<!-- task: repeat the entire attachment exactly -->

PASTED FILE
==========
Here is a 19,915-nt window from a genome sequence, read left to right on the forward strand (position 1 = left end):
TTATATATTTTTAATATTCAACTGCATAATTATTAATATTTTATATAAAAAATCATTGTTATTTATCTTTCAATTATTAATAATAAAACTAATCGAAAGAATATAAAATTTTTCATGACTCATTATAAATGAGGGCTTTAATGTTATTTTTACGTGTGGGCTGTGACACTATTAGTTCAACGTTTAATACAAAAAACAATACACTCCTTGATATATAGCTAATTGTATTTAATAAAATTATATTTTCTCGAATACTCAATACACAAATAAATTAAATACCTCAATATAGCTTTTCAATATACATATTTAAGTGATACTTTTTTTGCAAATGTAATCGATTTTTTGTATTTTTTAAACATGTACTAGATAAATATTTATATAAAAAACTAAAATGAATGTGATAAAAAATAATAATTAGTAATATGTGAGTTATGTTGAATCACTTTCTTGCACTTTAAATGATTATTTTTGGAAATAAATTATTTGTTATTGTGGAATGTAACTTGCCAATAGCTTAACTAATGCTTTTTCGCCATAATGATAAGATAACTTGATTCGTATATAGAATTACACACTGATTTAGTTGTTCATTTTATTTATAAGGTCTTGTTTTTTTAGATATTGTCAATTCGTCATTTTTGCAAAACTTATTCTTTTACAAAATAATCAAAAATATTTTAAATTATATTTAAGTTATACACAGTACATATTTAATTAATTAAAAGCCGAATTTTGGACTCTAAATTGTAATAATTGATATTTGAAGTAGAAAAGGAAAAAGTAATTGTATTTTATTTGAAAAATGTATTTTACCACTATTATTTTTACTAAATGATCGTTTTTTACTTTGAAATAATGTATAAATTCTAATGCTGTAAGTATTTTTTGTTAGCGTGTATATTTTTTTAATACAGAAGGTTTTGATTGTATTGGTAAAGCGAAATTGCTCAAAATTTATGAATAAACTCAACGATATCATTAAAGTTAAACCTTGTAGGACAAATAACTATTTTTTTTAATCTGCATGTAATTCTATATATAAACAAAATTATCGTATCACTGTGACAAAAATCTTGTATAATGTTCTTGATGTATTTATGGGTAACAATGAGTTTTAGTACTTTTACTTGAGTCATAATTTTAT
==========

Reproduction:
Here is a 19,915-nt window from a genome sequence, read left to right on the forward strand (position 1 = left end):
TTATATATTTTTAATATTCAACTGCATAATTATTAATATTTTATATAAAAAATCATTGTTATTTATCTTTCAATTATTAATAATAAAACTAATCGAAAGAATATAAAATTTTTCATGACTCATTATAAATGAGGGCTTTAATGTTATTTTTACGTGTGGGCTGTGACACTATTAGTTCAACGTTTAATACAAAAAACAATACACTCCTTGATATATAGCTAATTGTATTTAATAAAATTATATTTTCTCGAATACTCAATACACAAATAAATTAAATACCTCAATATAGCTTTTCAATATACATATTTAAGTGATACTTTTTTTGCAAATGTAATCGATTTTTTGTATTTTTTAAACATGTACTAGATAAATATTTATATAAAAAACTAAAATGAATGTGATAAAAAATAATAATTAGTAATATGTGAGTTATGTTGAATCACTTTCTTGCACTTTAAATGATTATTTTTGGAAATAAATTATTTGTTATTGTGGAATGTAACTTGCCAATAGCTTAACTAATGCTTTTTCGCCATAATGATAAGATAACTTGATTCGTATATAGAATTACACACTGATTTAGTTGTTCATTTTATTTATAAGGTCTTGTTTTTTTAGATATTGTCAATTCGTCATTTTTGCAAAACTTATTCTTTTACAAAATAATCAAAAATATTTTAAATTATATTTAAGTTATACACAGTACATATTTAATTAATTAAAAGCCGAATTTTGGACTCTAAATTGTAATAATTGATATTTGAAGTAGAAAAGGAAAAAGTAATTGTATTTTATTTGAAAAATGTATTTTACCACTATTATTTTTACTAAATGATCGTTTTTTACTTTGAAATAATGTATAAATTCTAATGCTGTAAGTATTTTTTGTTAGCGTGTATATTTTTTTAATACAGAAGGTTTTGATTGTATTGGTAAAGCGAAATTGCTCAAAATTTATGAATAAACTCAACGATATCATTAAAGTTAAACCTTGTAGGACAAATAACTATTTTTTTTAATCTGCATGTAATTCTATATATAAACAAAATTATCGTATCACTGTGACAAAAATCTTGTATAATGTTCTTGATGTATTTATGGGTAACAATGAGTTTTAGTACTTTTACTTGAGTCATAATTTTAT